Christmas letters: 8th grade class gives voice to soldiers who died on D-Day

Grade 8 class honors Canadian soldiers who perished on D-Day in 1944 with a poignant Christmas writing project that also teaches students how to develop empathy.

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Grade 8 class honors Canadian soldiers who died on D-Day 1944 in poignant Christmas writing project which also teaches students how to develop empathy.


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Writing from the soldiers’ point of view on Christmas 1943, Grade 8 students at Clara Brenton Elementary School examine what they might miss at Christmas away from home in the same position .

The same soldiers would continue to play a role in one of the most significant events World War II, among the 14,000 Canadians who landed on Juno Beach in Normandy on June 6, 1944.

Those to whom the students gave the floor never came home.

“Everyone deserves a voice and this is what we have given to all of the deceased Canadian heroes who breathed their last at Juno Beach all those years ago,” said student Daniah Ali, 13.

Grade 8 teacher Chris Constantine said his students chose their Canadian soldier from a website documenting Canadians who died on D-Day. It’s a project he presents around Remembrance Day every year.


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During their research, the students learned the “heartbreaking” reality for many men – that they would not have the chance to hold their young children, born while they were in Europe, he said. he declares.

“(The soldiers) don’t know they are six months away from taking their last breath on Earth,” Constantine said. “Fate cruelly determined that this was their last Christmas letter ever to be sent to their families.”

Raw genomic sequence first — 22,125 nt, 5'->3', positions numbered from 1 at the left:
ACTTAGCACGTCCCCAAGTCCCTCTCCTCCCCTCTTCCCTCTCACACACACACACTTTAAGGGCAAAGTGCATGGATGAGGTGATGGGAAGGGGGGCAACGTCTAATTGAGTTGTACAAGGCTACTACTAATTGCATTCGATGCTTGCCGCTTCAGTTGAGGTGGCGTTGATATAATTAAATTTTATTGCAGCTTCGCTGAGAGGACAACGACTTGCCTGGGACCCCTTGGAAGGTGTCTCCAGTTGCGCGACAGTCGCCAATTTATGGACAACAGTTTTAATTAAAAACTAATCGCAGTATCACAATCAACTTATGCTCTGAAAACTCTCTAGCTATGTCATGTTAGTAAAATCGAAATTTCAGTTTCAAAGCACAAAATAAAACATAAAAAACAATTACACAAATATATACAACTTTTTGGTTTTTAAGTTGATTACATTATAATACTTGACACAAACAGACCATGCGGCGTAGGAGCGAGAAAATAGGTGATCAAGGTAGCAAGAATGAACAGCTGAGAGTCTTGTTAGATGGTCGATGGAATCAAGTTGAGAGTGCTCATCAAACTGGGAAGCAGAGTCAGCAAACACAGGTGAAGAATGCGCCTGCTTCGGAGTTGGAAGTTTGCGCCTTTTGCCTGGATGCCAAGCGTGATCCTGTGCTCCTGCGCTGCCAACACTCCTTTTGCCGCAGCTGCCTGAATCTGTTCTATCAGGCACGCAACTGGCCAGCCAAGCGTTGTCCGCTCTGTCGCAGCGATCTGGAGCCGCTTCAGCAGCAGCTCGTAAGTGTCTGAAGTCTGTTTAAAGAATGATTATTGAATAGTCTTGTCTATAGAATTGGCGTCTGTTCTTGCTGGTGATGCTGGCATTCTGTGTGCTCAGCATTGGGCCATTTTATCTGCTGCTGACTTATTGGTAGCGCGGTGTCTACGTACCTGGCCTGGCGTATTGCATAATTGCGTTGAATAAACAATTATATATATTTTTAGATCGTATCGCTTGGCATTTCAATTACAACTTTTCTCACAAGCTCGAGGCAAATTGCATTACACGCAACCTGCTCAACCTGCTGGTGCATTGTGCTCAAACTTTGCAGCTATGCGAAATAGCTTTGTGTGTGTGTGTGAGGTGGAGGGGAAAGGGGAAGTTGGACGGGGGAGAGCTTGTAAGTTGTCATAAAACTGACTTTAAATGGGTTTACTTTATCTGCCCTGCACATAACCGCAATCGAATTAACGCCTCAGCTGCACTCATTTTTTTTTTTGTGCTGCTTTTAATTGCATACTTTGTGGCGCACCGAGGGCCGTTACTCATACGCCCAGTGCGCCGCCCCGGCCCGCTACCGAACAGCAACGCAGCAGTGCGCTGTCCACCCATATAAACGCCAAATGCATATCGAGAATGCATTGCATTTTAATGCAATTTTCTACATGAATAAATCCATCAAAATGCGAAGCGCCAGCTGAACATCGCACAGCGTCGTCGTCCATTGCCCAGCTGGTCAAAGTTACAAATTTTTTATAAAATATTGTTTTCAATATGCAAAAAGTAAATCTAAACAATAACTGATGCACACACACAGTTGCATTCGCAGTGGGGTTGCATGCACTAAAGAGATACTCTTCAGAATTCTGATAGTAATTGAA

The project allowed students to imagine what this letter might look like, Constantine said.

Soldier: Danny Cowley

Student: Malak Abou-Shamalah

“My companions and I even decided to decorate our hut with colored lights, even if it looks nothing like what it is at home. Just the thought of your famous hot chocolate and Christmas music playing in the restaurants of the city thrills me. Marie mentioned you and she has already installed the tree and the stockings!


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Although it is a “difficult” exercise, Constantine said, putting yourself in the shoes of the soldiers allows the students to gain a new appreciation for the 359 Canadian soldiers who died on the beaches of Normandy that day. the.

“Some soldiers have a biography attached to their photo on the website the students researched and some of them have no information so they are written very creatively from a blank slate and come up with family names, ”he said. .

Soldier: Robert Goff

Student: Daniel Costache

“The last few weeks here have seemed like an eternity, maybe because I’m not used to being alone this time of year. I made some acquaintances of the squadron; we shared Christmas memories to cheer us up. We have only had happy times, but most of us are still afraid of the day we are sent into battle.


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Writing from someone else’s perspective is “one of the hardest things for a 13-year-old or any age to do,” Constantine said.

“My class always does a great job providing touching and emotional feelings,” he added.

Soldier: Henry Pockiluck

Student: Mohammad Zyoud

“I hate to even talk about it, but if I don’t come back, I need you to do me a favor.” I need you and Tommy to know that even though I’m not here, my love for you both has always been and always will be endless. I really think I’ll be home in time for vacation this time around next year. The feeling of being with you and Tom and having the time of our life keeps me going.


“This writing assignment was very important for our whole class because we gave these Canadian heroes who fought in the war a voice , and gratitude for the noble duty they have performed which still resonates with us all to this day. ”

– Juan-David Usma, 13 years old

“We gave the voiceless a voice. We gave a little life to the deceased.

– Ewan MacDonald, 13

“We will never forget these brave men who sacrificed so much for all of us.”

– Jonathan Letsos, 13

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